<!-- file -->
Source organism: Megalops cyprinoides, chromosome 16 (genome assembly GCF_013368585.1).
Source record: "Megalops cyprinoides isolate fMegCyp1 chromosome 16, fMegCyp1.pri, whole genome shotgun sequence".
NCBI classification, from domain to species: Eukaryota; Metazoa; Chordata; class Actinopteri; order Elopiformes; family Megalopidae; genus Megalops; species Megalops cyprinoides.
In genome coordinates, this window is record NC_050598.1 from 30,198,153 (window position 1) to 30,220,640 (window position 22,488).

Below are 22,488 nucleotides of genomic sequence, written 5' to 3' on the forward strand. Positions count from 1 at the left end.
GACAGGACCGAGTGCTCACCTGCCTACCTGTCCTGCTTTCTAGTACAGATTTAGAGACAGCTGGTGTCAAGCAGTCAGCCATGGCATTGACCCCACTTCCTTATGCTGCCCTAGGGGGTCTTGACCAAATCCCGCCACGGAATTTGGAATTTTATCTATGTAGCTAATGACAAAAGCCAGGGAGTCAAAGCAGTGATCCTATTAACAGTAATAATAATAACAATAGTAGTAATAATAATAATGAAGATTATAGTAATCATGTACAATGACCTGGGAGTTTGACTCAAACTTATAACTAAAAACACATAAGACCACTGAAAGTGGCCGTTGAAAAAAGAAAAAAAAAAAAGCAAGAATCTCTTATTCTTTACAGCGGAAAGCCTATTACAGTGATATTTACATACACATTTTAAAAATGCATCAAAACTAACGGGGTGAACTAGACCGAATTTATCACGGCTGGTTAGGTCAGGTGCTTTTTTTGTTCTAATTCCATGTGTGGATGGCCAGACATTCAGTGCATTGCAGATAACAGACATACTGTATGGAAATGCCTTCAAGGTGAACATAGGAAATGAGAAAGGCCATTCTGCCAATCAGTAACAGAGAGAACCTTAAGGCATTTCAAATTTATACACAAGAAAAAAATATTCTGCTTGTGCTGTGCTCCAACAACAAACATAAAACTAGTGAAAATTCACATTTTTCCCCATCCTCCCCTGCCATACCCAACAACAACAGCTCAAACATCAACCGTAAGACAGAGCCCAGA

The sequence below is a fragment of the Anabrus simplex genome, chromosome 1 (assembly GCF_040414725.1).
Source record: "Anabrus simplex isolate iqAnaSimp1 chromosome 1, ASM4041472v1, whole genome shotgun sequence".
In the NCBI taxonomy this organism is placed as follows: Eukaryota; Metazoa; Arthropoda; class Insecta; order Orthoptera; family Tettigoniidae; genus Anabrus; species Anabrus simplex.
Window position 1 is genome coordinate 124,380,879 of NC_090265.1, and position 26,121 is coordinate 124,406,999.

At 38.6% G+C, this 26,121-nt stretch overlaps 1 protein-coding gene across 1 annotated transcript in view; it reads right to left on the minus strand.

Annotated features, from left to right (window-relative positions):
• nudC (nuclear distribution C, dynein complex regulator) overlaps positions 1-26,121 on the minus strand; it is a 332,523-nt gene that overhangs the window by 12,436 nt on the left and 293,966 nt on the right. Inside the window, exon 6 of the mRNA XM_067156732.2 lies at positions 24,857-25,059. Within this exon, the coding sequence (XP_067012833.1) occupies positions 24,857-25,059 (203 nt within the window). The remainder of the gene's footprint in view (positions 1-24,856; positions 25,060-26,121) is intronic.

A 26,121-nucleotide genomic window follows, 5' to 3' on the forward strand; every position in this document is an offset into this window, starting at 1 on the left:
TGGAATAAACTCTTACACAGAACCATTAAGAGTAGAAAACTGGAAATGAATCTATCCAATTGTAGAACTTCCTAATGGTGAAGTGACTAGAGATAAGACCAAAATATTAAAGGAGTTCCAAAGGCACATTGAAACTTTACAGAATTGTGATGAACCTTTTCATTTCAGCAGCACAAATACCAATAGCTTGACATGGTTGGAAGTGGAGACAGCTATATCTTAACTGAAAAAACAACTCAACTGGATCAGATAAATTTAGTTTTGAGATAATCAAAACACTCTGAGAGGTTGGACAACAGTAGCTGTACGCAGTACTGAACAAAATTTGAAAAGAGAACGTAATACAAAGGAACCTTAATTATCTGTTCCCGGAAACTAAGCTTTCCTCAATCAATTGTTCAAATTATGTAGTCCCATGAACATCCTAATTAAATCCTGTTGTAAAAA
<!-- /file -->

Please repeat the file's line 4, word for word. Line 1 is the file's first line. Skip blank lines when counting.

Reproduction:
In genome coordinates, this window is record NC_050598.1 from 30,198,153 (window position 1) to 30,220,640 (window position 22,488).